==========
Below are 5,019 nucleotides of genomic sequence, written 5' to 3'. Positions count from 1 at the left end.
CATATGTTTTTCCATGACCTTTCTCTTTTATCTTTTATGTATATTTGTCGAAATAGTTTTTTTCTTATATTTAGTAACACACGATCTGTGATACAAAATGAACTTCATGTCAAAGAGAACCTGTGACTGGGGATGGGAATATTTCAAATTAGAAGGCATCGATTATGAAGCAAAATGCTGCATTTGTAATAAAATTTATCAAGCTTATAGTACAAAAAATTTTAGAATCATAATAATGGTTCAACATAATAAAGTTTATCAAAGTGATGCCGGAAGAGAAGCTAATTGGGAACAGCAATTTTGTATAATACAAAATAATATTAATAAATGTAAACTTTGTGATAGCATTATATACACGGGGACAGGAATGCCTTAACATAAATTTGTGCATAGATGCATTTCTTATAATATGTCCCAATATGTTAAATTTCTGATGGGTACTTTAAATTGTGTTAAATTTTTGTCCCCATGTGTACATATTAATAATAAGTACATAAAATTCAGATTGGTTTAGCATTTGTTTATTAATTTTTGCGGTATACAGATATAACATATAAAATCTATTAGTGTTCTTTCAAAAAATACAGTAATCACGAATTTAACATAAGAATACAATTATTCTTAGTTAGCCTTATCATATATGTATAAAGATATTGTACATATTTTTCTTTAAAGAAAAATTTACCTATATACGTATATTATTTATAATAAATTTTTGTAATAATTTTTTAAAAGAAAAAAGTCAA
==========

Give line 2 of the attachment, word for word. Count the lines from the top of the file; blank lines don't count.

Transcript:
CATATGTTTTTCCATGACCTTTCTCTTTTATCTTTTATGTATATTTGTCGAAATAGTTTTTTTCTTATATTTAGTAACACACGATCTGTGATACAAAATGAACTTCATGTCAAAGAGAACCTGTGACTGGGGATGGGAATATTTCAAATTAGAAGGCATCGATTATGAAGCAAAATGCTGCATTTGTAATAAAATTTATCAAGCTTATAGTACAAAAAATTTTAGAATCATAATAATGGTTCAACATAATAAAGTTTATCAAAGTGATGCCGGAAGAGAAGCTAATTGGGAACAGCAATTTTGTATAATACAAAATAATATTAATAAATGTAAACTTTGTGATAGCATTATATACACGGGGACAGGAATGCCTTAACATAAATTTGTGCATAGATGCATTTCTTATAATATGTCCCAATATGTTAAATTTCTGATGGGTACTTTAAATTGTGTTAAATTTTTGTCCCCATGTGTACATATTAATAATAAGTACATAAAATTCAGATTGGTTTAGCATTTGTTTATTAATTTTTGCGGTATACAGATATAACATATAAAATCTATTAGTGTTCTTTCAAAAAATACAGTAATCACGAATTTAACATAAGAATACAATTATTCTTAGTTAGCCTTATCATATATGTATAAAGATATTGTACATATTTTTCTTTAAAGAAAAATTTACCTATATACGTATATTATTTATAATAAATTTTTGTAATAATTTTTTAAAAGAAAAAAGTCAA